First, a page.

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Enhancing Privacy Protections for Substance Use Disorder Patient Records

Client Alert

On February 8, 2024, the U.S. Department of Health and Human Services (“HHS”) finalized updated rules to 42 CFR Part 2 (“Part 2”) for the protection of Substance Use Disorder (“SUD”) patient records. The updated rules reflect the requirement that the Part 2 rules be more closely aligned with the Health Insurance Portability and Accountability Act of 1996 (“HIPAA”) privacy, breach notification, and enforcement rules as mandated by the Coronavirus Aid, Relief, and Economic Security Act of 2020.

Part 2 protects the SUD treatment records of patients who are treated at a Part 2 program. Part 2 programs are those that are (1) federally assisted (they receive federal funding) and (2) hold themselves out as providing, and do provide, substance use disorder diagnosis, treatment, or referral for treatment. The final rules released by HHS this month reflect the inclusion of the public comments from providers, trade associations, health information exchanges, health plans and others.

The final rules make the following modifications to Part 2 regulations, effective February 16, 2026:

  • Patient Consent: One single Part 2 consent will be sufficient for all future disclosures for payment, treatment, and health care operations. All disclosures made with patient consent must include a copy of the consent or a clear explanation of the scope of consent. Previously, a separate consent was needed for each disclosure of Part 2 information. However, the final rules do retain a prohibition on the use of Part 2 records in legal proceedings and testimony in civil, criminal, administrative, and legislative proceedings against a patient without specific consent or a court order.
  • Counseling Notes: Like HIPAA psychotherapy records, a separate patient consent for the use and disclosure of SUD counseling notes is now required. SUD counseling notes include those analyzing the conversation in a SUD counseling session that the clinician voluntarily maintains separately from the rest of the patient’s SUD treatment and medical record.
  • Patient Notice: Part 2 patient notice requirements now align with the requirements of the HIPAA Notice of Privacy Practices.
  • Redisclosure: HIPAA covered entities and business associates that receive records under a Part 2 consent may redisclose those records according to HIPAA regulations. Previously, Part 2 regulations required a specific disclosure that was stricter than HIPAA redisclosure regulations.
  • Public Health: Part 2 records may now be disclosed to public health authorities without patient consent as long as the records are de-identified.
  • Breach Notification: The HIPAA Breach Notification Rule requirements will also apply to breaches of records under Part 2.
  • Segregation of Part 2 Data: Part 2 records are no longer required to be segregated or segmented from other medical records.
  • Fundraising: Patients will be able to opt out of receiving fundraising communications from Part 2 programs.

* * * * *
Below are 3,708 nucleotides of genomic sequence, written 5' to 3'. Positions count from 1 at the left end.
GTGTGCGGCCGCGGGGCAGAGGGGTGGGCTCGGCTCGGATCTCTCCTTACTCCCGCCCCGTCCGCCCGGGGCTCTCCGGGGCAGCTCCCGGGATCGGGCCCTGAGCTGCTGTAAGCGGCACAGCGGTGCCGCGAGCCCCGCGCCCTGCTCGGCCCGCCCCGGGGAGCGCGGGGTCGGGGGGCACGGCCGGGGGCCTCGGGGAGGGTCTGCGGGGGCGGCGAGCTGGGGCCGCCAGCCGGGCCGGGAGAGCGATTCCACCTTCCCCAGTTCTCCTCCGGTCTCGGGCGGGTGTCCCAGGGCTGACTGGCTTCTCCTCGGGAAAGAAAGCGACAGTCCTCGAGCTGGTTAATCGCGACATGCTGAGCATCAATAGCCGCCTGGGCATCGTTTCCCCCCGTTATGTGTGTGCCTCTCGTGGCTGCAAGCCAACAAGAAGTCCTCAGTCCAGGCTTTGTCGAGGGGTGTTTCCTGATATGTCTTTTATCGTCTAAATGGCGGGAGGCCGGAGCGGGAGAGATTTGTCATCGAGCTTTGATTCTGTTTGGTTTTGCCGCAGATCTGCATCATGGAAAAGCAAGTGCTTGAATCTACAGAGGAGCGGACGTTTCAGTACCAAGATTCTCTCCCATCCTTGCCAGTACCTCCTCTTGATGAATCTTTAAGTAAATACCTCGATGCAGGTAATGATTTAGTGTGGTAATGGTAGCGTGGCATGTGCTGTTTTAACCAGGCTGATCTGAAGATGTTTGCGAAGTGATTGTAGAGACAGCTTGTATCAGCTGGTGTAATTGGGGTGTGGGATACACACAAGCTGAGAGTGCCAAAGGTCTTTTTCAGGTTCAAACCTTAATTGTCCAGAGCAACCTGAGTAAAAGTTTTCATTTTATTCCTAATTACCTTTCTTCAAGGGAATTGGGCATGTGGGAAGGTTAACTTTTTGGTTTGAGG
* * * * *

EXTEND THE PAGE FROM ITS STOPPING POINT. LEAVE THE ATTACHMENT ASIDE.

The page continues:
• Complaints: Patients will have a right to file a complaint directly with the Secretary of HHS for an alleged violation of Part 2 in addition to filing a complaint with the Part 2 program.
  • Penalties: Part 2 penalties will be aligned with HIPAA by replacing criminal penalties currently in Part 2 with civil and criminal enforcement authorities that also apply to HIPAA violations.

The text of the final rule can be found on the Federal Register. All Part 2 programs must comply with the new requirements by February 16, 2026. The BMD healthcare team can help ensure that you are compliant. Please reach out to Daphne Kackloudis ( or Jordan Burdick ( for questions or assistance.

Corporate Transparency Act: Business Owners Must Act Now

The Corporate Transparency Act requires all reporting companies to file their Beneficial Ownership Information (BOI) report by year-end to avoid penalties. Companies formed before January 1, 2024, have less than six months to comply. Learn more in a client alert by BMD Member Blake Gerney.

New Medicare Billing Rules: What MFTs, MHCs, and IOP Providers Need to Know

Starting January 1, 2024, Medicare began covering services provided to Medicare beneficiaries by marriage and family therapists, mental health counselors, and Intensive Outpatient Program (IOP) services. With this change, Medicare has become the primary payer for these services.

Chevron Doctrine No More: What the Supreme Court’s Ruling Means for Agency Authority

On June 28, 2024, the Supreme Court invalidated the Chevron doctrine, nearly 40 years after it first took effect.

Ohio Board of Pharmacy Update: Key Regulatory Changes and Proposals You Need to Know

The Ohio Board of Pharmacy (BOP) has rescinded certain OAC rules (OAC 4729:5-18-01 through 4729:5-18-06), removing regulations on office-based opioid treatment (OBOT) clinics. The rescissions took effect on June 3, 2024. The BOP also published a new rule, OAC 4729:8-5-01, which sets explicit reporting guidelines for licensed dispensaries and became effective on June 7, 2024.

LGBTQIA+ Patients and Discrimination in Healthcare

In early April, the Kaiser Family Foundation released a study outlining the challenges that LGBT adults face in the United States related to healthcare. According to the study, LGBT patients are “twice as likely as non-LGBT adults to report negative experiences while receiving health care in the last three years, including being treated unfairly or with disrespect (33% v. 15%) or having at least one of several other negative experiences with a provider (61% v. 31%), including a provider assuming something about them without asking, suggesting they were personally to blame for a health problem, ignoring a direct request or question, or refusing to prescribe needed pain medication.”